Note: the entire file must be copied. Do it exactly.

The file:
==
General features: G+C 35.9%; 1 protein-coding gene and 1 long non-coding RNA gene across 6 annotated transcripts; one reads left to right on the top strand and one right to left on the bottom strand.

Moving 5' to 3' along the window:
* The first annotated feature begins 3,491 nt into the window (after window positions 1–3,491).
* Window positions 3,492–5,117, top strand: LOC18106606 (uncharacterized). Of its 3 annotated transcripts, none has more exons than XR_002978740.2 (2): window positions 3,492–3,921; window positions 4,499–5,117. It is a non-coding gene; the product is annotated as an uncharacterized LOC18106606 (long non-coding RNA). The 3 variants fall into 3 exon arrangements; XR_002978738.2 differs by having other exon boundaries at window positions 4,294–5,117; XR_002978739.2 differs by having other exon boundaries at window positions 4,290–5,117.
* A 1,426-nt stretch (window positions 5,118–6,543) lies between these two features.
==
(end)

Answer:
General features: G+C 35.9%; 1 protein-coding gene and 1 long non-coding RNA gene across 6 annotated transcripts; one reads left to right on the top strand and one right to left on the bottom strand.

Moving 5' to 3' along the window:
* The first annotated feature begins 3,491 nt into the window (after window positions 1–3,491).
* Window positions 3,492–5,117, top strand: LOC18106606 (uncharacterized). Of its 3 annotated transcripts, none has more exons than XR_002978740.2 (2): window positions 3,492–3,921; window positions 4,499–5,117. It is a non-coding gene; the product is annotated as an uncharacterized LOC18106606 (long non-coding RNA). The 3 variants fall into 3 exon arrangements; XR_002978738.2 differs by having other exon boundaries at window positions 4,294–5,117; XR_002978739.2 differs by having other exon boundaries at window positions 4,290–5,117.
* A 1,426-nt stretch (window positions 5,118–6,543) lies between these two features.